Tuesday, November 29, 2022

The Impact of China and The Middle East’s Investments in South Africa

Investments in South Africa

South Africa is the third largest economy on the continent and has remained robust in these uncertain times. Many consider South Africa the front door to investing there. Consequently, it has attracted investors from all over the world. Recently, these investments in South Africa have come from China and the Middle East.

The economy in that region attracts investors like flames do moths, mainly due to its structured nature. Unlike other African countries, the informal economy (part of the economy that isn’t subject to either taxes or monitoring) does not entirely dictate South African economic activities. This setup makes it easier to invest mainly due to being able to hold someone accountable if need be. It is also essential to keep in mind that the infrastructure in South Africa is secure, making for quick results.

Chinese Investments in South Africa

China’s economy accounts for 18 percent of the global gross domestic product (GDP). According to the International Monetary Fund (IMF), an essential financial agency of the United Nations, China’s quick recovery after the pandemic relieved the global economy as it is responsible for commodities and supply chain components. The country’s approach to domestic economic activity and international economic interaction promises new business opportunities for South Africa. China has been South Africa’s most significant trading partner for 12 consecutive years. The first quarter of 2021 demonstrated a growing bilateral trade between China and South Africa (65.6% year-on-year). Furthermore, South Africa witnessed a 28 percent increase in exports to China, mainly due to fast-growing commodity exports.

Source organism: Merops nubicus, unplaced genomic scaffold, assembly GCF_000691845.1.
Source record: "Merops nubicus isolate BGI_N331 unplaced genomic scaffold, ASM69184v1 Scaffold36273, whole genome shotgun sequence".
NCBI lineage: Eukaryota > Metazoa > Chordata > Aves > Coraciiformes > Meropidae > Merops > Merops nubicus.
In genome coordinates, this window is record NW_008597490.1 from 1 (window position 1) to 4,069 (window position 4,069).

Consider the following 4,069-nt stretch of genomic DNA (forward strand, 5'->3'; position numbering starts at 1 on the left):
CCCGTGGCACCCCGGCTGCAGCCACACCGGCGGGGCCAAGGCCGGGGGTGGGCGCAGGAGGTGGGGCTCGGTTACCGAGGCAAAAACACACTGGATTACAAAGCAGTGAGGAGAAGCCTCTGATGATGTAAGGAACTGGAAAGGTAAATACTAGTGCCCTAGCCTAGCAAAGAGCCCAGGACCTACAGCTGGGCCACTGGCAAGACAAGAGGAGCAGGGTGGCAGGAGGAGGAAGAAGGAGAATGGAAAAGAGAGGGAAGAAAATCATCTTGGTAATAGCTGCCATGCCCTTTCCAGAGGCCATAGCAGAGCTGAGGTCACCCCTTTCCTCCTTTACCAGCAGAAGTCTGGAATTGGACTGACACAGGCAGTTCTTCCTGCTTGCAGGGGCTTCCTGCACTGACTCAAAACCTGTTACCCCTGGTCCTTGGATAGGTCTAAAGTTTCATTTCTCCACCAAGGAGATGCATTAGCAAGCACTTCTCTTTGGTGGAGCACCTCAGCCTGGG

The Roundtable

In mid-2021, the South African Embassy, Beijing, and the China-Africa Development Fund hosted a China-South Africa Trade and Investments Roundtable. Both countries’ government and private sector representatives took this opportunity to discuss economic cooperation.

Not only did the China- Africa Development Fund commit to investing over 5.5 billion USD, but it also collected 26 billion USD in investment from Chinese corporations in Africa. It covers 37 countries, including South Africa. Several Sectors (including electricity, energy, etc.) in South Africa benefitted from the investment. Consequently, Chinese investments contributed to industrialization, job creation, and improved quality of life.

The conversation at the Roundtable included, but was not limited to:

  • Special Economic Zones and industrial parks
  • Manufacturing
  • Mining
  • Renewable energy

South Africa‘s comprehensive “Economic Reconstruction and Recovery” Plan aims to boost confidence, restart the economy and drive urgent reforms. The outlined priorities are mostly technologically focused on the following:

  • The infrastructure
  • The rapid expansion of energy generation
  • The drive for export-oriented industrialization and re-industrialization,
  • The mining and minerals beneficiation,
  • Many more